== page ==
1. In this paper, I use the terms “deficit” and “debt” interchangeably. For clarity, however, it should be noted that a deficit is a shortfall of government revenues in relation to expenditures for any given year. Debt refers to the accumulated stock of outstanding debts owed by a government as a result of financing previous years' budget deficits.
2. R.S.C. 1985, (5th Suppl.), c.l, as am. [hereinafter ITA].
3.  4 S.C.R. 695 [hereinafter Symes].
4.  2 S.C.R. 627 [hereinafter Thibaudeau].
5. The term “fiscal policy” refers to the “[expenditure and taxation policies that underlie a government's budget.” McMenemy, See J., The Language of Canadian Politics, rev. ed. (Waterloo: Wilfred Laurier University Press, 1995).
6. Schumpeter, See J., “The Crisis of the Tax State”, trans. Stolper, W. F. & Musgrave, R. A., in Peacock, A. T., Stolpar, W. F., Turvey, R. & Henderson, E., eds., International Economic Papers, no. 4 (London & New York: Macmillan, 1954) 5.
7. For a thorough and engaging analysis of the regressive elements of the tax system and how they have been exacerbated by tax policy changes since 1988, see Brooks, N., “The Changing Structure of the Canadian Tax System: Accomodating the Rich”  31 Osgoode Hall L.J. 137. See also Panitch, L., “Beyond the Crisis of the Tax State? From Fair Taxation to Structural Reform” in Maslove, A. M., ed., Fairness in Taxation: Exploring the Principles (Toronto: University of Toronto Press, 1993) 135.
8. ITA, S.117(2).
9. For a study of the incidence of personal tax expenditures by income bracket, see Hilaire, F. St., For Whom the Tax Breaks, vol. 2, no 2 (Institute for Research on Public Policy, 1996). A list of tax expenditures and their cost in foregone revenue is available in Government of Canada, Personal and Corporate Income Tax Expenditures (Ottawa: Department of Finance, 1993). See also Brooks, N., Paying for Civilized Society: The Need for Fair and Responsible Tax Reform (Ottawa: Centre for Policy Alternatives, 1990); Davies, J. B., “Distributional Effects of the Lifetime Capital Gains Exemption: Single vs. Multi-Year Analysis” (1995) Canadian Public Policy (XXI Supplement) S159 ; Lahey, K., “The Small Business Credit: A Tax Expenditure Analysis” (1979) 1 Canadian Taxation 29.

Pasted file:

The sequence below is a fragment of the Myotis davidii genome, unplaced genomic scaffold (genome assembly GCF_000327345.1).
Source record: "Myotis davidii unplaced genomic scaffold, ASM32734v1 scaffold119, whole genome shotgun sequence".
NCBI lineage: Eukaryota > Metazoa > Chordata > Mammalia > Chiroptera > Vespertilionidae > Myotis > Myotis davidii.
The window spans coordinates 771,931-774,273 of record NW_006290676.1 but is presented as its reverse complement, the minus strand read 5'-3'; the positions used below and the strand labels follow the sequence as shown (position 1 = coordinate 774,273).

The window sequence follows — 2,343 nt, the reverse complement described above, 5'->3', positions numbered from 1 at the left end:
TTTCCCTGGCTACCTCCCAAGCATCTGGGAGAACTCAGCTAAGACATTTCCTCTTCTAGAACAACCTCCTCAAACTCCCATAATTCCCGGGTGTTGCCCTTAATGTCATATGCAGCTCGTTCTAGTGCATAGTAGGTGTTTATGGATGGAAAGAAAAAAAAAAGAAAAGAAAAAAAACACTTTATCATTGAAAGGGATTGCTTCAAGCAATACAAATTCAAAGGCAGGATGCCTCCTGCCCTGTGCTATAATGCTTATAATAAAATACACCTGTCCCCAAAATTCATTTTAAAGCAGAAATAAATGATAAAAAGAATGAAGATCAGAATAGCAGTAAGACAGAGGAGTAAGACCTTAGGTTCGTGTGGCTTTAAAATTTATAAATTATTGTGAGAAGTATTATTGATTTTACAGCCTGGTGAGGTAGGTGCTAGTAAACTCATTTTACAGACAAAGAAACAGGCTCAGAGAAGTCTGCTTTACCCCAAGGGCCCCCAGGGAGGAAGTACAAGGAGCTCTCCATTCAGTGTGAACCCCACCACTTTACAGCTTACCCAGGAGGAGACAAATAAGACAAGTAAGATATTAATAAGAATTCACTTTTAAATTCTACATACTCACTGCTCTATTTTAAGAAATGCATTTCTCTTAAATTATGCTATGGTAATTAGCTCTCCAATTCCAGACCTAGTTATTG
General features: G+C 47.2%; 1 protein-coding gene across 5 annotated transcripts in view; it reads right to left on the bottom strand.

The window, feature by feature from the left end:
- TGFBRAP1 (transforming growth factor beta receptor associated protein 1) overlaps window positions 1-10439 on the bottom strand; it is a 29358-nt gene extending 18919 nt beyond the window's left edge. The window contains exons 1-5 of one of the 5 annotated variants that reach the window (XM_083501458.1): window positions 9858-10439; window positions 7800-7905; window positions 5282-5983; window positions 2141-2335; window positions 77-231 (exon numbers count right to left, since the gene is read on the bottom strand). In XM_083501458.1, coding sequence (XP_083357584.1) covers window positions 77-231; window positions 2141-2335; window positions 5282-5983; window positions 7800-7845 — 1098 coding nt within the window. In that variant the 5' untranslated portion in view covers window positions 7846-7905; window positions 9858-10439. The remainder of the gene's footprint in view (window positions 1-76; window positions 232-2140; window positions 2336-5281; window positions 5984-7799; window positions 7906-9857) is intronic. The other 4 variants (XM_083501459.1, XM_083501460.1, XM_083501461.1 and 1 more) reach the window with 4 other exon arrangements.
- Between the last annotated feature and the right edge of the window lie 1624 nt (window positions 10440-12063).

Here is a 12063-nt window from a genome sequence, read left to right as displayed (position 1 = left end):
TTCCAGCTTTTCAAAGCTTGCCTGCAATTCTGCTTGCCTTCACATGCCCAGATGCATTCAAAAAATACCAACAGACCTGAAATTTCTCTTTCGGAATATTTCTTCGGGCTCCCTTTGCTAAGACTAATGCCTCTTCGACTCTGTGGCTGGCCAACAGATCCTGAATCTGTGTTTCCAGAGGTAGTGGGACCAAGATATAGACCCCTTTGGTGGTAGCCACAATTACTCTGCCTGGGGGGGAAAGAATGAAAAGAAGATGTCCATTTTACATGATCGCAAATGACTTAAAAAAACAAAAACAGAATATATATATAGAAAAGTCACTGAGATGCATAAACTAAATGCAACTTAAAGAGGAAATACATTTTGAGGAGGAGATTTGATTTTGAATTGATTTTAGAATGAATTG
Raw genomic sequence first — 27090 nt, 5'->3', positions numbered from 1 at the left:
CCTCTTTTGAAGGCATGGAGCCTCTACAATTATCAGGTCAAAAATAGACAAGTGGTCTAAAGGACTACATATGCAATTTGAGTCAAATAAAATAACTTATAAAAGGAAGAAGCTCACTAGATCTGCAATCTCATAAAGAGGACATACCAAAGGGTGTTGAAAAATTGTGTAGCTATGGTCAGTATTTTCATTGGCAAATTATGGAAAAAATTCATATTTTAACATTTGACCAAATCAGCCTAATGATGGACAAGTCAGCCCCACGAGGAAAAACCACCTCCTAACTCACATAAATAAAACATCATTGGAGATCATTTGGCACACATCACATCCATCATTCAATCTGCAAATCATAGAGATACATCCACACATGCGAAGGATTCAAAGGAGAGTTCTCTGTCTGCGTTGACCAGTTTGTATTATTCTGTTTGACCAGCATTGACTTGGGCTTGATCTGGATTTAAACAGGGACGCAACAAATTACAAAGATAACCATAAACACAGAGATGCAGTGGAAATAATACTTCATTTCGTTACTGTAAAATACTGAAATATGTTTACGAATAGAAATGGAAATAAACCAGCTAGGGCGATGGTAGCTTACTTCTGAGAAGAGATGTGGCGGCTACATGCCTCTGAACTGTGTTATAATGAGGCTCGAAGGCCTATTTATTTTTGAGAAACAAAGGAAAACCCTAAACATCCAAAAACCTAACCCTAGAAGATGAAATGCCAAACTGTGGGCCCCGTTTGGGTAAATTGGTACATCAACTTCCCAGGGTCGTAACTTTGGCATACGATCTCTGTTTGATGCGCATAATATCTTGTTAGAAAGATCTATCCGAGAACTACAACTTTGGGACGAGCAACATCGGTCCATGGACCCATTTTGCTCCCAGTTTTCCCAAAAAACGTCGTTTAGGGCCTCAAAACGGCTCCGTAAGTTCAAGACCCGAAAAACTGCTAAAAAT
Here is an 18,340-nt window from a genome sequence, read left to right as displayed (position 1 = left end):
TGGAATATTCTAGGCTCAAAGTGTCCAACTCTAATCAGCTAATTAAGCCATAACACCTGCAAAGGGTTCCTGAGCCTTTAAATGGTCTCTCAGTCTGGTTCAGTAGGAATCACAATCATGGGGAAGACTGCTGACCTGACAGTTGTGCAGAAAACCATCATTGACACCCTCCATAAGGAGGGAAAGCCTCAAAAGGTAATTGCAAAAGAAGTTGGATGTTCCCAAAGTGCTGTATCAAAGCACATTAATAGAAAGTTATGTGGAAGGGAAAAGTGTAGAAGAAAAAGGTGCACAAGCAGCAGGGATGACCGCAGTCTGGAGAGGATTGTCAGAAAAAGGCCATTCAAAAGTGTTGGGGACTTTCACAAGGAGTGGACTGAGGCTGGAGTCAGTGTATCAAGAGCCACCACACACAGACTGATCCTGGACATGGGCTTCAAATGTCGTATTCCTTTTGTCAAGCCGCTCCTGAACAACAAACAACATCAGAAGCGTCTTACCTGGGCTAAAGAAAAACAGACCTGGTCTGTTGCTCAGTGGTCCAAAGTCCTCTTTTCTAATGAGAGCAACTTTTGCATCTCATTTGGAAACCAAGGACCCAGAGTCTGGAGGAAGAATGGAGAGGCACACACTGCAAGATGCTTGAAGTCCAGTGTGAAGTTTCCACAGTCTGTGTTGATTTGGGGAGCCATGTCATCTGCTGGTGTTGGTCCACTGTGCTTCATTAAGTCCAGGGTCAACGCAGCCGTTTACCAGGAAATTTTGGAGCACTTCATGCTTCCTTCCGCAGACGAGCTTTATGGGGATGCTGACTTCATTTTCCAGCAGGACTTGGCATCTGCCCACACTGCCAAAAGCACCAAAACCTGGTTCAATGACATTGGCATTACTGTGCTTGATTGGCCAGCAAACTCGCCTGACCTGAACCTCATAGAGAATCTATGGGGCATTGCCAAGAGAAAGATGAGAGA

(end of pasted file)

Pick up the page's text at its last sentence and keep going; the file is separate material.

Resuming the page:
10. See Lindquist, E. A., “Improving the Scrutiny of Tax Expenditures in Ontario: Comparative Perspectives and Recommendations” in Maslove, A. M., ed., Taxing and Spending: Issues of Process (Toronto: University of Toronto Press, 1994) 32 ; Bruce, N., ed., Tax Expenditures and Government Policy (Kingston, Ont.: John Deutch Institute for the Study of Economic Policy, 1988).
11. See N. Brooks, supra note 7; Royal Commission on Taxation, The Incidence of Taxes and Public Expenditures in the Canadian Economy, Study No. 2 by Gillespie, W. I., (Ottawa: Queen's Printer, 1966); Gillespie, W. I., The Redistribution of Income in Canada (Ottawa: Institute of Canadian Studies, Carleton University, 1980).